One of the many ways in which the government's communication has been poor is how it talks about C-19 tests. First, it didn't explain well why we didn't prioritise them. Then when it u-turned it set a random target without saying why we do need them. Don't just ramble on about numbers and kits, tell us what we as a nation gain from mass testing, plainly and simply. As Laura says, anyone who watched Mad Men would know you need to sell the benefits, not the product. (One reason Mad Men was so good was that it did very well at capturing basic truths of mass persuasion).
REASONS TO BE CHEERFUL
There is bad news everywhere, excuse me if I keep a list of the less-than-terrible news.
For More Or Less on BBC R4 Tim Harford interviewed a public health statistician who has been studying the data on deaths in the UK. The figures for deaths on a particular day don't necessarily reflect deaths on that day; reported deaths may have happened as long as a month before. This statistician has been working to take that noise out of the data so that we can see when the deaths actually occurred. His conclusion is that the virus has peaked in the UK and that it did so earlier than most people assume - on April 8th, to be exact. So we're already some way down the other side. He also says that infections probably peaked about three weeks before - in other words before the full lockdown on March 23.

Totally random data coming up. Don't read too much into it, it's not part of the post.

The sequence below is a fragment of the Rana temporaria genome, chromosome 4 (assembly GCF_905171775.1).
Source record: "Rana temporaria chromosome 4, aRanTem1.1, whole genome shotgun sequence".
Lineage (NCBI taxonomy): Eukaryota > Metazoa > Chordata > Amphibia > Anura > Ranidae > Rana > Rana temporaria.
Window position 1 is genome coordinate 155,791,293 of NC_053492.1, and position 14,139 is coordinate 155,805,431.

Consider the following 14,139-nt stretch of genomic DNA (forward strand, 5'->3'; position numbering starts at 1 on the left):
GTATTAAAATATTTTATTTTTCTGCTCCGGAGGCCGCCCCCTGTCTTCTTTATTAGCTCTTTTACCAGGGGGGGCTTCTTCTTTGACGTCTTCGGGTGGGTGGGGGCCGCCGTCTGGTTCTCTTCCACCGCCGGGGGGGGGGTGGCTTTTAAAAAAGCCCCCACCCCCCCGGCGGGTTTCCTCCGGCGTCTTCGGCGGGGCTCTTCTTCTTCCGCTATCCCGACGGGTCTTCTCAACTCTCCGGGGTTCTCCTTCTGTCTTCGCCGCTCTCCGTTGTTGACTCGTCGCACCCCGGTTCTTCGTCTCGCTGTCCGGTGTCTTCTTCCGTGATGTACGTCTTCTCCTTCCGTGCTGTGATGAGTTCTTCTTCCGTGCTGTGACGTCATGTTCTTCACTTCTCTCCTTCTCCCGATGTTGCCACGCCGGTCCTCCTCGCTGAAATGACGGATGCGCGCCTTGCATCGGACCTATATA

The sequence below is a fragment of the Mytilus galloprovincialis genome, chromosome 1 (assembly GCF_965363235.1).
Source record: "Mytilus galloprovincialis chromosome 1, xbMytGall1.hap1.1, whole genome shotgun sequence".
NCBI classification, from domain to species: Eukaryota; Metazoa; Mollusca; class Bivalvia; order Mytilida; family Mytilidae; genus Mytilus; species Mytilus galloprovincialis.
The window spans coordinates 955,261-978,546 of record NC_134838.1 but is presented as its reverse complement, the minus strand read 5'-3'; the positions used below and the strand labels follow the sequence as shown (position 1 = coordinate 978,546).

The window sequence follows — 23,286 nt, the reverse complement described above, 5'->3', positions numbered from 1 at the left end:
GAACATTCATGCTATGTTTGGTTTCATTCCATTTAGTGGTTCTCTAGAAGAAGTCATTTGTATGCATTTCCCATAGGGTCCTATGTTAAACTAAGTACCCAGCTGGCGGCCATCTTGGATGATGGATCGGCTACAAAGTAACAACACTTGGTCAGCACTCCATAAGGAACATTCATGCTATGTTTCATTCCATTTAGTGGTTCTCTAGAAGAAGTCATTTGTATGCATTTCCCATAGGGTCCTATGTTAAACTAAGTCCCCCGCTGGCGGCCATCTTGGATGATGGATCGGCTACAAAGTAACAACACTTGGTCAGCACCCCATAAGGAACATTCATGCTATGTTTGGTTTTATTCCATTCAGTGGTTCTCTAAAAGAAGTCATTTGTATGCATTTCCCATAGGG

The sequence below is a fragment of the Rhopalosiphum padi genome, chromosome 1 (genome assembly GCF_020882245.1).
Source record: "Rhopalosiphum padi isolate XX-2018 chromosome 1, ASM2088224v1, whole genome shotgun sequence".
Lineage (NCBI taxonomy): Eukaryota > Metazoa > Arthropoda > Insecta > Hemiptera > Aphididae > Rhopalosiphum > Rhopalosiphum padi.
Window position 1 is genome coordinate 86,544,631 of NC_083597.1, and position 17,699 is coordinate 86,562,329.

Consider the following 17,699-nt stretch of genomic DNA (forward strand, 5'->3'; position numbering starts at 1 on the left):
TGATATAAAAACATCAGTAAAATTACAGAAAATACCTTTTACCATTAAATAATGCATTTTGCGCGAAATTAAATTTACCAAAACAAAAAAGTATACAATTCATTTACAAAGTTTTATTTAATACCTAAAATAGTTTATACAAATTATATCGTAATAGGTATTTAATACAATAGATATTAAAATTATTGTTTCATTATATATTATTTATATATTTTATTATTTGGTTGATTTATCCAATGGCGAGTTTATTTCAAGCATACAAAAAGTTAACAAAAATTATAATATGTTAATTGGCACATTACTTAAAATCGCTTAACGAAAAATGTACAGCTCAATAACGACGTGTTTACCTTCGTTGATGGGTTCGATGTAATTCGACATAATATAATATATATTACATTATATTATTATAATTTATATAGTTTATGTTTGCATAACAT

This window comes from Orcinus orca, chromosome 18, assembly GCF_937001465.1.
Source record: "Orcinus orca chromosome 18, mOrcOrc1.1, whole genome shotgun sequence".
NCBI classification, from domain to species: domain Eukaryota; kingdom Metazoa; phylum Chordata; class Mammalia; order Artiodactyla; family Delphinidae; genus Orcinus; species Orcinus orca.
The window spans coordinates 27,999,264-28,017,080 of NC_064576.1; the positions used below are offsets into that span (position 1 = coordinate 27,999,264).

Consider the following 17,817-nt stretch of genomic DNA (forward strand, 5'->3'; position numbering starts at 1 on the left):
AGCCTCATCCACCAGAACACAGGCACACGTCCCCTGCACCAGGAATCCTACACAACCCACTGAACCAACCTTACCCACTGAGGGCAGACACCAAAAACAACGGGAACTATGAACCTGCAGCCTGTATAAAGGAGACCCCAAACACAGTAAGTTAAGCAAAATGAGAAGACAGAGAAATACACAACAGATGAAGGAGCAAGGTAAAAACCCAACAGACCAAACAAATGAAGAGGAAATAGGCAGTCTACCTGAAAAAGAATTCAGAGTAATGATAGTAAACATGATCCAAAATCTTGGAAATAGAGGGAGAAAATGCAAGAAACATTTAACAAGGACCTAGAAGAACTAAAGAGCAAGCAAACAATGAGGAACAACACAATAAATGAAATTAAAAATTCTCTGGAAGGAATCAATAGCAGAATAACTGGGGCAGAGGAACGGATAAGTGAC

Awful as this virus is, in one way we got lucky with it. One consistent finding is that children don't suffer symptoms. What we don't know for sure is whether they catch and carry it asymptomatically. So far we've been acting as though they are spreaders - that was one major reason to close schools. But as more evidence comes in, it looks like very few children even get infected by it. If true then this will make it easier to re-open schools and for children to see their grandparents.
A vaccine is probably 12-18 months away but a treatment may come sooner. It's all about the monoclonals, innit.
London's homelessness problem has been allowed to grow worse in recent years. The crisis has forced government action on it - and it turns out that this action may have significant long-term benefits.
In the early years of this century I lived in New York, and like everyone else in that city, I spent a lot of time on roofs. Space is tight, gardens are rare, and rooftops see a lot of action. You go up to the roof of your building, you go to rooftop parties, and you frequently find yourself looking at other people on other roofs. All of which is to say that this made me feel happy and also nostalgic.
Isn't this beautiful? A ballet for hands and light.
REASONS TO BE LAZY
I loved this piece on writing that celebrates idleness, by Dwight Garner, which contains many choice quotes.
A while back, a couple of friends recommended Gitta Sereny's Albert Speer: His Battle With Truth, so I bought it. It's a very big book. It sat around my house, mildly reproaching me, for ages. At the start of lockdown, I finally picked it up - and after that I could barely put it down. It's one of the most riveting and penetrating books I've ever read, a unique combination of big history and intimate observation, symphony and chamber music. I have so much to say about it, but really all I want to say is read it. I'd forgotten the pleasures of a really long book, the way you can just swim around in it for weeks.
Author interviews in the Paris Review are always interesting and sometimes beautiful but Ray Bradbury's answer to a question about one of his characters constitutes a perfect work of art in itself.